Another scene I'll always remember was a couple of young French girls who were seated next to where I was standing.  The one girl was dominating the conversation chatting away a mile a minute as the train wound its way up to the near northern section of the city where my hostel was.

Suddenly, at one stop, she jumped up with an exclamation. She and her friend pushed their way out of the crowd barely before the doors closed.  Evidently they were not intending to disembark here.  By the girl's breathless and excited laughter I knew there must be somebody they knew outside on the platform that they weren't expecting to see.  Or maybe they came upon their stop more quickly than they realized.  

 I looked out the window and saw the object of their excitement.  Or objects. Two young men were there waiting for  them.  I wish I could adequately describe this girl and how she laughed as she made her way through the crowd to get to her male friends.  To me it was such a charming picture of Parisian youth culture.

Exhausted and barely able to stand, Derek and I walked the few blocks from the subway to our hostel.  We were starving, but what was open?  Across the street from our place was a Turkish falafel shop.  We went in and for only a couple of Euros plowed through plates piled high with lamb and french fries, washed down with coke.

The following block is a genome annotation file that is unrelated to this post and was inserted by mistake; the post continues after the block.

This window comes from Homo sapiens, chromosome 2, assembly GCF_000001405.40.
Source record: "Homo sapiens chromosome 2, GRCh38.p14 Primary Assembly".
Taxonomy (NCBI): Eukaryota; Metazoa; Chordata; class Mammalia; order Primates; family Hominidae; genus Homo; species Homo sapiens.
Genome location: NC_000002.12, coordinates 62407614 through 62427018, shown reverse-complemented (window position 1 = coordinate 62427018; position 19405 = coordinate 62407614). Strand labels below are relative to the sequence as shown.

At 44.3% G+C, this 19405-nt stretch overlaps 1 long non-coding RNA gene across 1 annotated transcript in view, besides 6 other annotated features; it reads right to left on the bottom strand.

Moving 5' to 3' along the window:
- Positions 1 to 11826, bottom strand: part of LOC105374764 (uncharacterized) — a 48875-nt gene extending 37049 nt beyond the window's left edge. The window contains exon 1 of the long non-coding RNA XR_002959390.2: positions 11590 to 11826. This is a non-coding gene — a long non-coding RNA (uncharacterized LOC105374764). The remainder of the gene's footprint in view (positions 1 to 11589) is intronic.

While I was standing at the counter waiting for my food, a group of young people sauntered in.  A pretty girl with flowing curly hair stood next to me and grinned hugely at me.  At this point in time, she would not have passed anybody's sobriety test.  She said a few words in French to me but quickly surmised I didn't understand and switched to English.  The remainder of the time in the restaurant she spoke English to everybody, including the cook, whom she joined behind the counter, insisting that she help him.

As I sat down at my table and ate, I thought, "That's great.  This girl can speak fluent English drunk and I can't speak comprehensible French sober.  I blame it on our educational system."

At two in the morning, Derek and I dragged ourselves up the four flights of stairs to our rooms and collapsed onto our beds.  We didn't bother changing clothes.  We had to get up in two hours to catch our plane to Barcelona.  

Goodbye Paris.  I hope we'll meet again one day.

Previous posts of my European Trip:

Another Day in Paris: Arc de Triumphe

Paris First Day

Switzerland :Gimmelwald and Murren

Third Day in Switzerland

Montreux, Switzerland



Pisa and Cinque Terre 




Further Links:

Paris Pass

Paris Museum Pass 

Eiffe's Tower by Jill Jonnes 


  1. Wow. More incredible pictures from what seems to have been an incredible trip.

    The story of the English speaker is amusing. In all fairness, Europeans ofttimes get to practice their skills in speaking multiple languages more frequently.

    1. Hi Brian. I know Europe places a greater emphasis on learning languages out of necessity. I wish our schools would teach languages so we could speak them fluently. Of course if you don't have anywhere to practice it's hard to truly become proficient.
      Take care!

  2. What a great time and great experiences.
    English is universal so it's less difficult to learn (movies, songs, etc.).

    1. Hi, Zohar. Thanks for the encouragement. I still wish I could speak other languages as fluently as that girl spoke English.


I welcome comments from anyone with a mutual interest in the subjects I written about.